After calls for Black Sea FONOPS, US to support Ukraine Navy with $10m investment

A Ukrainian Ka-27 helicopter takes off from US Navy command and control ship USS Mount Whitney (LCC 20) in the Black Sea, during exercise Sea Breeze 2018. Photo: US Navy

The US state department announced on Friday it would support the development of Ukraine’s naval capabilities with $10 million in foreign military financing (FMF).

FMF enables eligible nations to purchase US-produced military equipment, services, and training.

The department said the investment was in response to Russia’s “dangerous escalation and unjustified November 25 attack” on three Ukrainian naval vessels near the Kerch Strait.

It was not specified what the financial support will entail. It was also noted that funding is subject to Congressional approval. Announcing this decision, the state department said it was joining Lithuania and the United Kingdom who also planning to increase their security assistance to Ukraine.

UK defense secretary Gavin Williamson visited Ukraine’s Odesa naval base last week, where Royal Navy ship HMS Echo on December 19 for joint exercises and engagements. In addition to the visit of HMS Echo, the UK will also be offering support and mentoring to the Ukrainian Navy and deploying training teams made up from the Royal Navy, Royal Marines and the Army in January and March 2019.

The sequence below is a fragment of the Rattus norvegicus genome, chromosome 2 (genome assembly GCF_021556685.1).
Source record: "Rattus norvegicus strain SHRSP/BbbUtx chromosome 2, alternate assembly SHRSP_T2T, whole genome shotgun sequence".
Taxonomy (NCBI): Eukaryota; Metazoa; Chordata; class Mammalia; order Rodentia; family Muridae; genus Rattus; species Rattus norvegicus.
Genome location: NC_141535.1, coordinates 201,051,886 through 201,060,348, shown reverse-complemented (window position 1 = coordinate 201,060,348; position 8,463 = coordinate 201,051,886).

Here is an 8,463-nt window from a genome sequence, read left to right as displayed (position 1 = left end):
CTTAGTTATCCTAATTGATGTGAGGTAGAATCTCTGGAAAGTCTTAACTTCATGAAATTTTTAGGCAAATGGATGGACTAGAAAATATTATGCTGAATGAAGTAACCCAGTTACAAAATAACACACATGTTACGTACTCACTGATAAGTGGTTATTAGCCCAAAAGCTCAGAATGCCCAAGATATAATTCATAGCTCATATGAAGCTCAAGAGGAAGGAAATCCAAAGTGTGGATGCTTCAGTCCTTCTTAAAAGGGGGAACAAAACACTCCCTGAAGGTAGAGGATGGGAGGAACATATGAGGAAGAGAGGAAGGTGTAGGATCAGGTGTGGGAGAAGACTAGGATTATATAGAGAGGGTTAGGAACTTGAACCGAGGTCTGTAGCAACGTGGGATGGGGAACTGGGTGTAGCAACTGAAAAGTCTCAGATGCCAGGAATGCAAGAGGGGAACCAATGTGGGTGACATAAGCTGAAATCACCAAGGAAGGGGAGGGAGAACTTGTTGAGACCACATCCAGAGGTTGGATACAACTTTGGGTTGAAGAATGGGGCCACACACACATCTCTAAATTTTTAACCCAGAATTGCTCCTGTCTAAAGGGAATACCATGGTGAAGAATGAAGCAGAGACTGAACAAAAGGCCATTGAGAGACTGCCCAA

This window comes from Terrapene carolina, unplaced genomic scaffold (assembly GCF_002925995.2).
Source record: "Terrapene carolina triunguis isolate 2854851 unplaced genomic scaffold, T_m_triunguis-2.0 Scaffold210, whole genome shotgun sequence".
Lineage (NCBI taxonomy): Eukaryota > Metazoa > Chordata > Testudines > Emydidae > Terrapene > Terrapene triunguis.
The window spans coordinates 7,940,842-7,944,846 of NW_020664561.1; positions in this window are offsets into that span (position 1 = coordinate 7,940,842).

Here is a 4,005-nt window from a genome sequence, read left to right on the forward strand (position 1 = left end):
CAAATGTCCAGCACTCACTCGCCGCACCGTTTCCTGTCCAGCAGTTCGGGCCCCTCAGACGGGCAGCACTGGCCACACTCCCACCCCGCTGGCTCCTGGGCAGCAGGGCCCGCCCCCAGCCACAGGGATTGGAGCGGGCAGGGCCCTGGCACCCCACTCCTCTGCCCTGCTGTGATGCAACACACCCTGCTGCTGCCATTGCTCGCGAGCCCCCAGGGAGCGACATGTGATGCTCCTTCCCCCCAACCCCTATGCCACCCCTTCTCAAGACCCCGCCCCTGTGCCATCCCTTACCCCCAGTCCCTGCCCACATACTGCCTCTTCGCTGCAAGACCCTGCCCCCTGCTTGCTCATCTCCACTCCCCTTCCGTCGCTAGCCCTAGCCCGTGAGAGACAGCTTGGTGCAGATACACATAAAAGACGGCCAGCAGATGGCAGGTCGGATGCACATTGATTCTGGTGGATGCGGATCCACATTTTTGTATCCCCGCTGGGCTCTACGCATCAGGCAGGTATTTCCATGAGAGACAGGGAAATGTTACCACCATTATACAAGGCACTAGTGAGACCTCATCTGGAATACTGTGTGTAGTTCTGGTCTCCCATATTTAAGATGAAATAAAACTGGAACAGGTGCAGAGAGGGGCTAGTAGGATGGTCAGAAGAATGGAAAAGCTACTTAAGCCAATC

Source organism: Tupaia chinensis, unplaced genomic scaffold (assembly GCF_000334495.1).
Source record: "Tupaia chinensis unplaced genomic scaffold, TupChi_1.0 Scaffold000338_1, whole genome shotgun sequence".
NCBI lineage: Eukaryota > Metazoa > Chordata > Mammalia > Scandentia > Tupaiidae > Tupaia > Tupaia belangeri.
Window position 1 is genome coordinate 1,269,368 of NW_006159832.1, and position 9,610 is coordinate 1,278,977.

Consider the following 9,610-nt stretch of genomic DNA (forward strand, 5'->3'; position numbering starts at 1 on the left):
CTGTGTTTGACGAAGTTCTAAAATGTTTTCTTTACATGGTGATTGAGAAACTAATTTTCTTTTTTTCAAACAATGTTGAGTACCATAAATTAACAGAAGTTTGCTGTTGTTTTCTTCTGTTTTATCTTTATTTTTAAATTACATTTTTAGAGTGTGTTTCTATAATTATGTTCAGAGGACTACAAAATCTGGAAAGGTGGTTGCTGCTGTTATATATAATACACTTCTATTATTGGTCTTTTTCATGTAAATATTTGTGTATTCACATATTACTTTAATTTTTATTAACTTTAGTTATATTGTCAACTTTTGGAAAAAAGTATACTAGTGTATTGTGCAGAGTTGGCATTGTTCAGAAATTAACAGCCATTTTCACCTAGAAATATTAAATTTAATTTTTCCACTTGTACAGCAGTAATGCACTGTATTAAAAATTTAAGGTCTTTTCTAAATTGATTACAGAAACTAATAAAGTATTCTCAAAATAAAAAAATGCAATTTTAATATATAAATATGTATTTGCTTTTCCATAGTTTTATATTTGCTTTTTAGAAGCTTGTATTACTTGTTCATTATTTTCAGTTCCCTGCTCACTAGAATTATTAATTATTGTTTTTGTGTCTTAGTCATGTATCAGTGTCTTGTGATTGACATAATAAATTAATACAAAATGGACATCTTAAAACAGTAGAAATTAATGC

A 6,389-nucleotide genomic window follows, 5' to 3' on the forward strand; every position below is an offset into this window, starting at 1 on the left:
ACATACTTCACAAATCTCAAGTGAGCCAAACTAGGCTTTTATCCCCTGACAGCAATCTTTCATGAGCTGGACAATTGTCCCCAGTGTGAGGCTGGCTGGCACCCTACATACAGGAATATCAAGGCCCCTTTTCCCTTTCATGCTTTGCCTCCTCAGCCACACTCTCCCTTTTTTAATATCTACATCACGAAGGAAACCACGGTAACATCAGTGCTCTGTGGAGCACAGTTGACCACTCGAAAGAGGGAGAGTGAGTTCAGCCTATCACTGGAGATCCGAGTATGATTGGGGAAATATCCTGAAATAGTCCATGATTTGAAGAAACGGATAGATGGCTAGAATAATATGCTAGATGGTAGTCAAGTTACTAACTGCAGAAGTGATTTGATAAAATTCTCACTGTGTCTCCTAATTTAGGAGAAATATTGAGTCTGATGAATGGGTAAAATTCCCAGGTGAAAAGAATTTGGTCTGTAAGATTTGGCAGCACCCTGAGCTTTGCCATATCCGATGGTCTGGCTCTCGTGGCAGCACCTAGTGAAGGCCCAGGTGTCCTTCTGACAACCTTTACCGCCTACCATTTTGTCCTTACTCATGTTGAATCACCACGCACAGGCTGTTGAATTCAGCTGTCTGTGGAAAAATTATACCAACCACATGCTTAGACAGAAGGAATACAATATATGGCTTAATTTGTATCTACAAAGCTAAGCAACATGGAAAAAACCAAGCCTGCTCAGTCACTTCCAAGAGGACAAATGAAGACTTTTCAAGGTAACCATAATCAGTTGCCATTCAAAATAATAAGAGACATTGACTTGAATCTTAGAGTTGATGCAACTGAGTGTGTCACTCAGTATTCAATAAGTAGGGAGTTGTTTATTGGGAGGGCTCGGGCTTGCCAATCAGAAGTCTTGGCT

The US state department’s announcement of financial support for the Ukrainian Navy comes just days after 41 US senators issued a resolution calling for a “prompt” multinational freedom of navigation operation in the Black Sea and the cancellation of the Nord Stream 2 pipeline in response to Russia’s actions in the Kerch Strait and the Sea of Azov.

“The United States and our allies need to rapidly counter Russia’s military aggression in the Kerch Strait with strong and resolute action,” Sen. Ron Johnson said. “Assembling a multinational freedom of navigation operation in the Black Sea to help ensure safe passage into the Sea of Azov, combined with cancellation of the Nord Stream 2 pipeline is exactly the kind of response Putin needs to see.”

“Ukraine is the front line of Vladimir Putin’s struggle against the free world and, last month, Russia’s attack on Ukrainian ships near the Kerch Strait marked a dangerous escalation of that conflict. We have to respond, and respond with strength. Weakness will only provoke further aggression. The United States must enhance our lethal aid to Ukraine, especially to enhance its maritime capabilities. And working together with our European allies, we should conduct freedom of navigation operations in the Black Sea to deter further bullying. Ukraine has never asked Americans or Europeans to do their fighting for them. They have asked only that we give them the tools they need to defend themselves and their country. Ukrainians need and deserve our help. This resolution is the right step,” said Sen. Jim Inhofe.

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